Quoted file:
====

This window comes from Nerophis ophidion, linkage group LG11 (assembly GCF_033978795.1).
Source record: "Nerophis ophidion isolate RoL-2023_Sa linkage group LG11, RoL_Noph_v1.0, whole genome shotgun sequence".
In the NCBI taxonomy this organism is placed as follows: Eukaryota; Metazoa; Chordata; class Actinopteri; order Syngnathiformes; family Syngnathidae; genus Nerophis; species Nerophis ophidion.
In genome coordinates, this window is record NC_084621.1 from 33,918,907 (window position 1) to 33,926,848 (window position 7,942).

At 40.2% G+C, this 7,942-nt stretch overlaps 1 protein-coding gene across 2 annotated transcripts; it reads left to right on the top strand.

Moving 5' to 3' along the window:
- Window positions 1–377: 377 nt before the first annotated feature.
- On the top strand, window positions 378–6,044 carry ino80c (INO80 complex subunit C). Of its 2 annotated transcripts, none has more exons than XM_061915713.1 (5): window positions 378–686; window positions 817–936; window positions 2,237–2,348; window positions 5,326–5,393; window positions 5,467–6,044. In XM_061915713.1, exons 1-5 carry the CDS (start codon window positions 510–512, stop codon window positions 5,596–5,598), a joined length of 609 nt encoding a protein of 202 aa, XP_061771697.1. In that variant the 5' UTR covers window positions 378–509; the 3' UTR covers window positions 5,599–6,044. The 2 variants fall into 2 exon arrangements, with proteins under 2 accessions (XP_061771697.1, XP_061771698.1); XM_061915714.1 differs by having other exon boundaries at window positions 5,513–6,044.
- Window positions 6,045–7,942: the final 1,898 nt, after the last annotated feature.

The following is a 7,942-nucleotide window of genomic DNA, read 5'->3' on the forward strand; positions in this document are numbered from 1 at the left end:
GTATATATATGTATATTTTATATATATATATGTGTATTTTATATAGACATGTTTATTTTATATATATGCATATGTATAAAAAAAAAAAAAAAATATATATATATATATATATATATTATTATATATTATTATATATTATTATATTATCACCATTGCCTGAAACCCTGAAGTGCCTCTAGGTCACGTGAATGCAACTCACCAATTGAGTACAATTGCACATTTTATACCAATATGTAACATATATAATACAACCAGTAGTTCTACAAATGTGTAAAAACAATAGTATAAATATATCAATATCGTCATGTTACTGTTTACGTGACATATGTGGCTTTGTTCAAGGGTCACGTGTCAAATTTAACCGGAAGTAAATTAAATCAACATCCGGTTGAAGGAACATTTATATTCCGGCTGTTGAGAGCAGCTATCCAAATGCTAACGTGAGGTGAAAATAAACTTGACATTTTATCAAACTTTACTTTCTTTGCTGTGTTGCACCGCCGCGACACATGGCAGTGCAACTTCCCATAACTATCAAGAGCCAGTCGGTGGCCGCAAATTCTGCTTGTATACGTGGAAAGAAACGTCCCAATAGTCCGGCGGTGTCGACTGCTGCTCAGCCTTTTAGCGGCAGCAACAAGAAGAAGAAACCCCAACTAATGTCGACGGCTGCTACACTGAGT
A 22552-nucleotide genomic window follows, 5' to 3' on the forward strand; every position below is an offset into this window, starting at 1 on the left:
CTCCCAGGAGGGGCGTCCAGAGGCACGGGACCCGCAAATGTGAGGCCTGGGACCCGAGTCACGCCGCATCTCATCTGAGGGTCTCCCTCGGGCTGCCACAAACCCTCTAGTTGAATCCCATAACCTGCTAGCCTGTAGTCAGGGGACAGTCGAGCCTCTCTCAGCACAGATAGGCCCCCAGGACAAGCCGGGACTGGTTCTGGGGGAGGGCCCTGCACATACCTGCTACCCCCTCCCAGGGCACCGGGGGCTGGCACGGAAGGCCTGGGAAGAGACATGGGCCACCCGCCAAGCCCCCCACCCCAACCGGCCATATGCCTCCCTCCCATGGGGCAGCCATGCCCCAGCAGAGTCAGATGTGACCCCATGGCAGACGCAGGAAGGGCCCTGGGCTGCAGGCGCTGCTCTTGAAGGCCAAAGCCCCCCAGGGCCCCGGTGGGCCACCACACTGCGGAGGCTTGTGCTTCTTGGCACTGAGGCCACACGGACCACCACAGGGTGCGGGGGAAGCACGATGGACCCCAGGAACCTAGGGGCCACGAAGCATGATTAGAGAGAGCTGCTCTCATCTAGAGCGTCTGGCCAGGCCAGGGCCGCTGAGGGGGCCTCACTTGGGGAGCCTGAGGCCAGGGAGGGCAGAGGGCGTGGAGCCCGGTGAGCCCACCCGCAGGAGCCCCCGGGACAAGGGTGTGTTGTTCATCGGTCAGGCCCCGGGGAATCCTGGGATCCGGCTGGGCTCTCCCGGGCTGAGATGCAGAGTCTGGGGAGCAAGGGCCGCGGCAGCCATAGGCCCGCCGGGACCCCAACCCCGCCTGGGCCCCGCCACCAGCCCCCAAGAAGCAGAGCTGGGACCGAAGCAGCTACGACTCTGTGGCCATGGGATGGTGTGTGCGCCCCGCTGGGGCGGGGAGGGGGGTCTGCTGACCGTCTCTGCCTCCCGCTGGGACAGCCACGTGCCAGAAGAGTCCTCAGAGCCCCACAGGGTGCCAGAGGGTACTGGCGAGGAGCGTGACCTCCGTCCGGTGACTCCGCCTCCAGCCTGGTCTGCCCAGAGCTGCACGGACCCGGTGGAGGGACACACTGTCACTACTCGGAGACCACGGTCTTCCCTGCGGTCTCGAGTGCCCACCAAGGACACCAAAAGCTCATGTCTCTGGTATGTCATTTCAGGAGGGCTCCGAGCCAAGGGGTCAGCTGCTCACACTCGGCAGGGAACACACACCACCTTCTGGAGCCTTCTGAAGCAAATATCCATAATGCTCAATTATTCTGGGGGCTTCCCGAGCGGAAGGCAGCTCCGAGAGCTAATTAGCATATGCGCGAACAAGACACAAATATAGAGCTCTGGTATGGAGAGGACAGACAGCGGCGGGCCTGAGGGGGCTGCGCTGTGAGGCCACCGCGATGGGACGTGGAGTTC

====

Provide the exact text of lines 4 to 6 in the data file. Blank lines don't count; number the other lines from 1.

In genome coordinates, this window is record NC_084621.1 from 33,918,907 (window position 1) to 33,926,848 (window position 7,942).

At 40.2% G+C, this 7,942-nt stretch overlaps 1 protein-coding gene across 2 annotated transcripts; it reads left to right on the top strand.

Moving 5' to 3' along the window: